I’m sure this post is going to bring me quite a bit of accidental traffic, but oh well. Sometimes, things have to be said, even if they bring in the wrong sort of crowd!
We all know the truth. Romance is the Rodney Dangerfield of genre fiction: it just can’t get no respect. Those who write it and those who read it are regularly sneered at as having no talent (“anyone can write to a formula”) or no taste (“how can you read that trash?”). We do what we can to combat this sort of prejudice, of course, but in the final analysis, we all know it’s ultimately a waste of time and breath. People who are anti-romance aren’t going to change their minds no matter what we say any more than people who read Glenn Beck and watch Fox News are going to wake up tomorrow morning and think, “OMG, I was so WRONG about Obama!”
But the one charge against romance that is absolutely certain to raise both hackles and heated responses is to call it “porn” (with or without the phrase “for women” tacked on). The defenders of romance rush into the fray whenever this charge is raised, because, they insist, romance is not pornography. Romance novels do not exist for the sole purpose of exciting sexual arousal, even when they include explicit sex scenes, and there are plenty of romances that aren’t explicit at all. Romance isn’t about sex, per se, but about romantic love, with sex as one of the many lenses through which that emotion can be explored.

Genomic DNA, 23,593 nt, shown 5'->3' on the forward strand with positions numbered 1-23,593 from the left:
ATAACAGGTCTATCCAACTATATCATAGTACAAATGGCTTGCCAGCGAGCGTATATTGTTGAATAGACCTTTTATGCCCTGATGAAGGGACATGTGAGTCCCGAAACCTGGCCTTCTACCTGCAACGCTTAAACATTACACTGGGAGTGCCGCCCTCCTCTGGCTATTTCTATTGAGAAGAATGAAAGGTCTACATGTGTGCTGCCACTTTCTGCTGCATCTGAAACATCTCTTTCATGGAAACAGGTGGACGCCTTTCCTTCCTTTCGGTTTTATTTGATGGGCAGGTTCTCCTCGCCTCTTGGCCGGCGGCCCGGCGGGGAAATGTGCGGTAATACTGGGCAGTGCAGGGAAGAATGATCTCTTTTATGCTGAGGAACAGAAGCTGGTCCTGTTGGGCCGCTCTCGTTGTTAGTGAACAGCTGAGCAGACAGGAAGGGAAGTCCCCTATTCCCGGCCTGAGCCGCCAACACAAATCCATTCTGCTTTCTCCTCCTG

The thing is, this is something you don’t have to tell people who read or write the genre. We know it already. I’m just not sure that arguing against it helps improve anything. Because as I said earlier, people who don’t like romance aren’t going to change their opinions no matter what we say. Moreover, I know plenty of romance writers out there who joke that they write “smut” or, yes, “porn.” I’ve been known to say it myself on occasion.
What it boils down to for me is this: I don’t care if people who don’t read romance consider it “porn.” I’m not ashamed to say that I write books that I hope will engender a whole range of emotions in my readers, up to and including sexual arousal. The sex isn’t the ONLY thing in the book, of course, but it’s a huge component of a romantic relationship, and if I can convey that part of my characters’ relationship well, I generally feel the rest will come along for the ride.
In other words, I’m all about word appropriation. You want to call my book “porn?” Fine, I’ll embrace that label the way some in the LGBTQI community have embraced the word “queer.” My books ARE intended to arouse my readers, and if they don’t, I’m not doing it right. And I’d rather spend my time doing it right than convincing the anti-romance crowd to use a different word. Because whether they do or not won’t change what I write and how I write it. Or, for that matter, what I love to read.
Now, go ahead…tell me why I’m all wet!